“I admit that I willingly and completely support the right of a mother and her doctor to murder an innocent child. I actively work against the Church’s teaching on the inestimable value of human life from the moment of conception to natural death, but – C’mon man!  – I still want to get ‘that host thing’ from Father on Sunday.  Oh, and I officiated at the pretend wedding of two dudes. Bite me.”

Winters cited his pastor, whom I am sure was or is a charming guy. One imagines him taking a pull on his meerschaum pipe, blowing a smoke ring to linger in the rarified air of the rectory parlor.  “You see, Wile E., the laws of the church are the stars to guide you, not a stop sign that requires you to come to a complete stop.” Those present smile wryly with little Ivy League wannabe chuckles and knowing nods.

Fine. Let’s say canons are stars.

Canon 915 is about – as can. 1752 reminds us that all the canons are about – the salvation of souls.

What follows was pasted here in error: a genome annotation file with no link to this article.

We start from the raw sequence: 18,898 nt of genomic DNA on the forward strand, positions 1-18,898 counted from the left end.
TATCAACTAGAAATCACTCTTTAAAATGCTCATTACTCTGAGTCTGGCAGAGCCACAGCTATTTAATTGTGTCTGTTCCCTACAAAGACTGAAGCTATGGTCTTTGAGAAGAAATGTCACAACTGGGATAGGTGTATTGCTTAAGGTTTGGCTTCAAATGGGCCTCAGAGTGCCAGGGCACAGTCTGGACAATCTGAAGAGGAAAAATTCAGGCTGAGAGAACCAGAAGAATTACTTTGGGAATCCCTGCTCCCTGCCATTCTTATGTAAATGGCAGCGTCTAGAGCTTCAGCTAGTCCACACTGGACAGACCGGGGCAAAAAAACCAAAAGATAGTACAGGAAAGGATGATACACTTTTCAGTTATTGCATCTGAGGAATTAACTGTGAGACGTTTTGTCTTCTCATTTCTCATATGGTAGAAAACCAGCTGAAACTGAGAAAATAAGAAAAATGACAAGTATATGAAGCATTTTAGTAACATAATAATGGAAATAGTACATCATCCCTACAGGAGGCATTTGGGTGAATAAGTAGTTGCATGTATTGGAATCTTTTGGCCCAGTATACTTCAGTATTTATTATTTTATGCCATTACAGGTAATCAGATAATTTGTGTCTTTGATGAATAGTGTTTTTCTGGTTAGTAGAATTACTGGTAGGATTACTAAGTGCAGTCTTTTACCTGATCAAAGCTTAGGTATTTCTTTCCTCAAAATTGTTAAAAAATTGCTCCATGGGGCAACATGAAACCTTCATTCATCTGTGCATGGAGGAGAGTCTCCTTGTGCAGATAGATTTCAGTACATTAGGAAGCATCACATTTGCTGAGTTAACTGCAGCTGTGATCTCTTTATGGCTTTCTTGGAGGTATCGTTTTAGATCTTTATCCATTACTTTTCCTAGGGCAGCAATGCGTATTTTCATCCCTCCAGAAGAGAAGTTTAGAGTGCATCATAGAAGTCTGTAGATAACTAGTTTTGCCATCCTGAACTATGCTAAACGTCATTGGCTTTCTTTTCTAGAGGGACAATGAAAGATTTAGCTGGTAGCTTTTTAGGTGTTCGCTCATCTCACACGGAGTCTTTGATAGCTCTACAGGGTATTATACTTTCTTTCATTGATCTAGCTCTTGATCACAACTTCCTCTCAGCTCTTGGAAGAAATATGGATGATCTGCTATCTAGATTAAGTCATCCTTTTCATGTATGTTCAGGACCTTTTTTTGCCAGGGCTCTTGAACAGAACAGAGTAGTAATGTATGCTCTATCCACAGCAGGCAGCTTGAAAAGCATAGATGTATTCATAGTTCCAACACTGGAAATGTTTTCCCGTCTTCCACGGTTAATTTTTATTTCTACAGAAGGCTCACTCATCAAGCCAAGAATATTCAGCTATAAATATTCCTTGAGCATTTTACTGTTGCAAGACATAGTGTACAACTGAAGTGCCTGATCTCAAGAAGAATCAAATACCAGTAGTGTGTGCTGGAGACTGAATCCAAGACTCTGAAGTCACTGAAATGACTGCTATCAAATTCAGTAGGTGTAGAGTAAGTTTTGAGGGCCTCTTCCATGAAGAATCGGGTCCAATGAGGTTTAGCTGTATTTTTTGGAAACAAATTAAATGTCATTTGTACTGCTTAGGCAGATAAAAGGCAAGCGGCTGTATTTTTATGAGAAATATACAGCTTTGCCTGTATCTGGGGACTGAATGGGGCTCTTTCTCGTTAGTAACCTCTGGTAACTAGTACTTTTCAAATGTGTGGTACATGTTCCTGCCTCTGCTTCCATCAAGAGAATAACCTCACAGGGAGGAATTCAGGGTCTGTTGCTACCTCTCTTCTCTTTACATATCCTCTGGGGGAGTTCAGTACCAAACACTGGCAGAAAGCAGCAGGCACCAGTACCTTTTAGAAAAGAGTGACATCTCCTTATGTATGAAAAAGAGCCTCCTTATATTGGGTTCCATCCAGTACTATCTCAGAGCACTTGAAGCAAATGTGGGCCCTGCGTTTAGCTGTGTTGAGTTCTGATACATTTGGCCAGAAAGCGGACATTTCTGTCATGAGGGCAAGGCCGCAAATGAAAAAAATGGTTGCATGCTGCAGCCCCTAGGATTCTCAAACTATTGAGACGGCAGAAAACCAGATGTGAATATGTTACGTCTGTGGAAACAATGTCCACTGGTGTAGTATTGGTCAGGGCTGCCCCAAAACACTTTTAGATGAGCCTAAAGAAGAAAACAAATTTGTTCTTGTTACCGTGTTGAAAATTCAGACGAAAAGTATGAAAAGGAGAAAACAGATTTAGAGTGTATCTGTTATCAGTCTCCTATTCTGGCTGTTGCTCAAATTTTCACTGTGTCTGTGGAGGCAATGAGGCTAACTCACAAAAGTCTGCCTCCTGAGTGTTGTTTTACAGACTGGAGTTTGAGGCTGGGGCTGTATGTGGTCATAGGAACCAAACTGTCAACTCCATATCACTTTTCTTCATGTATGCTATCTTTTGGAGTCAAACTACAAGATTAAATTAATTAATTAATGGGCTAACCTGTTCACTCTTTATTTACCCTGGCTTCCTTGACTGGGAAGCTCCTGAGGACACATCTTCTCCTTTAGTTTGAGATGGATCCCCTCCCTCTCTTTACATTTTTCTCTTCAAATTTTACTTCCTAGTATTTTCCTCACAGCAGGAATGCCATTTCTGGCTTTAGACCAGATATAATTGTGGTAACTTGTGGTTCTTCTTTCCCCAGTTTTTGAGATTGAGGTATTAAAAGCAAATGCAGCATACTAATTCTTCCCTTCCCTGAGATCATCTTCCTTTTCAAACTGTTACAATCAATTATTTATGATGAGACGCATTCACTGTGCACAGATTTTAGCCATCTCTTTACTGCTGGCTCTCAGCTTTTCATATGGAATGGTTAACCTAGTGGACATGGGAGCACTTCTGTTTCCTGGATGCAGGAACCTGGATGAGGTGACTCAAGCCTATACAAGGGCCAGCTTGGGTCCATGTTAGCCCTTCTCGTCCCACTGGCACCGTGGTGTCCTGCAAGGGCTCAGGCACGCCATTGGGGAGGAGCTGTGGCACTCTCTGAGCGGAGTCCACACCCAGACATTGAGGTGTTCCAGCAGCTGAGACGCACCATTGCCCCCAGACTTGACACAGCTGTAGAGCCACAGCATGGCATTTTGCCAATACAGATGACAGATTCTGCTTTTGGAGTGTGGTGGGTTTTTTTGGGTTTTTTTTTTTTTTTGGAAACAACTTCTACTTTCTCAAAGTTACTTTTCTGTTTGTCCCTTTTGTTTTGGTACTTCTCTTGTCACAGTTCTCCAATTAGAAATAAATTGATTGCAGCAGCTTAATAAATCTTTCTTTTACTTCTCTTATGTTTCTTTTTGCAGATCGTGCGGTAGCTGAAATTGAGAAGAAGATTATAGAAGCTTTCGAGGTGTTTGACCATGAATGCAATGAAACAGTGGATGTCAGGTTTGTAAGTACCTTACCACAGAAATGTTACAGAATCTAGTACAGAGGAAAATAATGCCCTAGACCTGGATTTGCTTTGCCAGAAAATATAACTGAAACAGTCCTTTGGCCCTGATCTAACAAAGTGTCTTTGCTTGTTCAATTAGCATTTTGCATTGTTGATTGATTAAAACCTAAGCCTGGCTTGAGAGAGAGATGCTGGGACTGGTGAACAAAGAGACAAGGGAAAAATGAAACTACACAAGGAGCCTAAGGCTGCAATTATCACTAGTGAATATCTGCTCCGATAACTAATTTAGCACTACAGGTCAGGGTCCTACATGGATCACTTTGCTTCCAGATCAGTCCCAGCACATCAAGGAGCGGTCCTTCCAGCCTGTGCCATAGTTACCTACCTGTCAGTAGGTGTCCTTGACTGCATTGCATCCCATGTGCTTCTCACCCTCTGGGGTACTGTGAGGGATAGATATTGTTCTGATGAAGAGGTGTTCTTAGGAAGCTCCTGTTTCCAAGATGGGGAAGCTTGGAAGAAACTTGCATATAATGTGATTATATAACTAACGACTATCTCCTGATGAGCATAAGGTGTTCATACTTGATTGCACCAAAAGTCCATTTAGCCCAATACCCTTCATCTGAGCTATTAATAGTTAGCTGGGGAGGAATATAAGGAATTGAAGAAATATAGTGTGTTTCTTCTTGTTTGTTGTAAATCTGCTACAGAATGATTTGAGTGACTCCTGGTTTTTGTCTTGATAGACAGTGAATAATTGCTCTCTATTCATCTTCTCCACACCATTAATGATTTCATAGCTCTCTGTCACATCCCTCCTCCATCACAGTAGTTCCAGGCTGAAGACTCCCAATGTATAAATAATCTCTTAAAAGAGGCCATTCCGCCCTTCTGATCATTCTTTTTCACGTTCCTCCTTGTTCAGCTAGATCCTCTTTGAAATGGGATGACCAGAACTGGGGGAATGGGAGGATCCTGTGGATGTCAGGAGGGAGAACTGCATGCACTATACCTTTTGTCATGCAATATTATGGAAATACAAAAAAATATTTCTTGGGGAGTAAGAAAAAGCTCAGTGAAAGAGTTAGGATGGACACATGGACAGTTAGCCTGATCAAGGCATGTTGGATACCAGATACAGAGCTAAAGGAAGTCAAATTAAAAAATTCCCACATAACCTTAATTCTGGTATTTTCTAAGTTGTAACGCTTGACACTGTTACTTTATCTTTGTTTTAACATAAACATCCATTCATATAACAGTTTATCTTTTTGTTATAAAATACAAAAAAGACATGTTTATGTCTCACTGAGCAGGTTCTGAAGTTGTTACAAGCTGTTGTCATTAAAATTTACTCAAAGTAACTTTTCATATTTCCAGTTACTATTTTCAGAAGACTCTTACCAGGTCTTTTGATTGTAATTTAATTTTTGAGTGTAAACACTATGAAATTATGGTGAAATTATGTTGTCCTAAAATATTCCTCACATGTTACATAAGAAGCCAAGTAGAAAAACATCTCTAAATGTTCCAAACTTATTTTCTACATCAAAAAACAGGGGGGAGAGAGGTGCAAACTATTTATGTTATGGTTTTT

How, exactly please, is Mr. Biden’s soul saved by allowing him to continue to think that his depraved, public, and unambiguous support for the slaughter of innocent children is merely a harmless policy preference?

When Mr. Biden faces the Judgement Seat of the God who created him and who cannot be deceived, and faces those slaughtered children, and says, “But the bishops and the priests of Your Church said there was nothing wrong with what I did!” God may, perhaps, have mercy on him.  However, I think it far more likely that God would know that Mr. Biden had received ample warning during his earthly life about the evil positions he openly , persistently embraced and strove to advance for years.

And WOE! to those bishops and priests who allowed him to think his actions were moral.

If Canon Law is akin to the stars that guide you, then should be followed towards salvation, towards Christ, towards moral choices.

If the stars are, on the contrary, guiding you to depraved indifference to human life and basic morality, you might just be looking at the star charts upside down.

We must pray for these confused people, whose souls are in grave peril.  We do not desire the eternal damnation of any person, no matter how depraved.  We desire their conversion.  Mighty conversions do take place, often through the intercessory prayer of others at a contributing factor.    Think of what an incredible moment it would be to have a sudden and complete reversal of “policy” from these people, along with an open and public statement of regret for the harm done.